“Your crosses dear God, are the joy of my heart. How beautiful to suffer with Jesus.”
“Oh cherished cross! Through thee my most bitter trials are replete with graces!”
“The passion of Jesus is a sea of sorrows but it is also an ocean of love. Ask the Lord to teach you to fish in this ocean. Dive into its depths. No matter how deep you go, you will never reach the bottom.”
“Do not live any longer in yourself but let Jesus Christ live in you in such a way that the virtue of this Divine Saviour may be resplendent in all your actions, in order that all may see in you a true portrait of the Crucified and sense, the sweetest fragrance of the holy virtues of the Lord, in interior and exterior modesty, in patience, in gentleness, suffering, charity, humility and in all others that follow.”
“Look upon the face of the Crucified, who invites you to follow Him. He will be a Father, Mother–everything to you.”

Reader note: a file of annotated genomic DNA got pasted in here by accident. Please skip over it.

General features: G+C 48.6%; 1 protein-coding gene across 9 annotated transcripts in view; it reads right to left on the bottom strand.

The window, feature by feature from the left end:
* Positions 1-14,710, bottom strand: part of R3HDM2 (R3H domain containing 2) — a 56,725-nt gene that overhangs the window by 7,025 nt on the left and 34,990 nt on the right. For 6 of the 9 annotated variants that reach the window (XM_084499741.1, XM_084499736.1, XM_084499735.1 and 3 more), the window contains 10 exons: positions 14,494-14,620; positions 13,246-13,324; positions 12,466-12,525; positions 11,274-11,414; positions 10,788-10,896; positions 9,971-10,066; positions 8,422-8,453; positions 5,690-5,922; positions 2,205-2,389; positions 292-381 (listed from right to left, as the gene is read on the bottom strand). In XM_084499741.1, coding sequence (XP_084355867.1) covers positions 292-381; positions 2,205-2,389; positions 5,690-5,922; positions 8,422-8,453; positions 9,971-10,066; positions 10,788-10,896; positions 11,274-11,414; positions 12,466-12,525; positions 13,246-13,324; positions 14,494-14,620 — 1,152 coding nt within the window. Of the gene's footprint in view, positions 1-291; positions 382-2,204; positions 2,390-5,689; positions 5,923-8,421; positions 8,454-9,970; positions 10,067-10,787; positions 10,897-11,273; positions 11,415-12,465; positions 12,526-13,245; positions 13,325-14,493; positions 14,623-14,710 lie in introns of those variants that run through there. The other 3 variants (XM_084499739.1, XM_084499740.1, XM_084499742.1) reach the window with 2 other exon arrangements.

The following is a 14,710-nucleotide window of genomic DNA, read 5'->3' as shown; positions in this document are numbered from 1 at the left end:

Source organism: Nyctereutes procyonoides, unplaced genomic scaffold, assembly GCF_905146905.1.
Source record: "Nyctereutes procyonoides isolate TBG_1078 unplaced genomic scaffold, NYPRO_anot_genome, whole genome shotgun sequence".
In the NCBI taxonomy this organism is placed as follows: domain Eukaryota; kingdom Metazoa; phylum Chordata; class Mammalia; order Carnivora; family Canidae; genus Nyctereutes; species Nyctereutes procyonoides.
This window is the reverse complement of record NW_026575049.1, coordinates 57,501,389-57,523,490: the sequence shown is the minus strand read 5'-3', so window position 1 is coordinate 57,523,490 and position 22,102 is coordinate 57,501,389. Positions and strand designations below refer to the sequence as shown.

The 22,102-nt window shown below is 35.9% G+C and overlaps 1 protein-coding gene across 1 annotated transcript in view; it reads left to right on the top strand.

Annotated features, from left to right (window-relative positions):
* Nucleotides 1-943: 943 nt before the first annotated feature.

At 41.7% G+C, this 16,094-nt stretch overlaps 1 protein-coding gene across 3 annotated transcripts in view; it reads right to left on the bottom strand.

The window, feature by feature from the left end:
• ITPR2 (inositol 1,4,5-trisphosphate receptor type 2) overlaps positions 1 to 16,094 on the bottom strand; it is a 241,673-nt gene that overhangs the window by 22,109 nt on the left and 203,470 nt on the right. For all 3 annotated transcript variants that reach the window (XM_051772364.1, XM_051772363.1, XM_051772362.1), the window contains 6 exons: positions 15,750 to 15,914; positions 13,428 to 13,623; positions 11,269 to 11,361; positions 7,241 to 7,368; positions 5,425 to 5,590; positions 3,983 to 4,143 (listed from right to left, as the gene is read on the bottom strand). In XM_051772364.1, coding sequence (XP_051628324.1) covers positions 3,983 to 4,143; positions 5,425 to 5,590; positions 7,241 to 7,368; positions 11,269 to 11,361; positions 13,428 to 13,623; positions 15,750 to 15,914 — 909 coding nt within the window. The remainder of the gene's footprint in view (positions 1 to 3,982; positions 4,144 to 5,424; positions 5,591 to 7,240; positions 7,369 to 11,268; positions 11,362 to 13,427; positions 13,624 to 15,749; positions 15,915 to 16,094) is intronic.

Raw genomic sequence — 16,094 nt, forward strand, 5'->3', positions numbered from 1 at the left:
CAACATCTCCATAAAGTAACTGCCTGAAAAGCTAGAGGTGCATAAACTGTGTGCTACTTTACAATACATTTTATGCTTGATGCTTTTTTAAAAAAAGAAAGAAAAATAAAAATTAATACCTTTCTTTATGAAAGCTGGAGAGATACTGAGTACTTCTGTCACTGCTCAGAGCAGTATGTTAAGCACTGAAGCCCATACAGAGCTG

One Minute Reflection – 19 October – Monday of the Twenty Ninth week in Ordinary Time, Readings: Ephesians 2:1-10, Psalms 100:1-2, 3,4, 4-5, Luke 12:13-21 and the Memorial of St Paul of the Cross CP (1604-1775)
“What shall I do? For I do not have space to store my harvest ” – Luke 12:17
REFLECTION – “What shall I do?” There was a ready response to this: “I will satisfy hungry souls, open up my barns, call in everyone in need… I will speak out words of generosity – all you, who are short of bread, come to me; each according to your needs, take your share of God’s gifts flowing like a public fountain.” Yet you, you foolish rich man, are very far from doing this! And why? Jealous of seeing others enjoy their wealth you give yourself up to wretched calculations – you are not anxious about how to distribute to each according to their need but how to take everything and deprive everyone else, of the profit they might have drawn from it…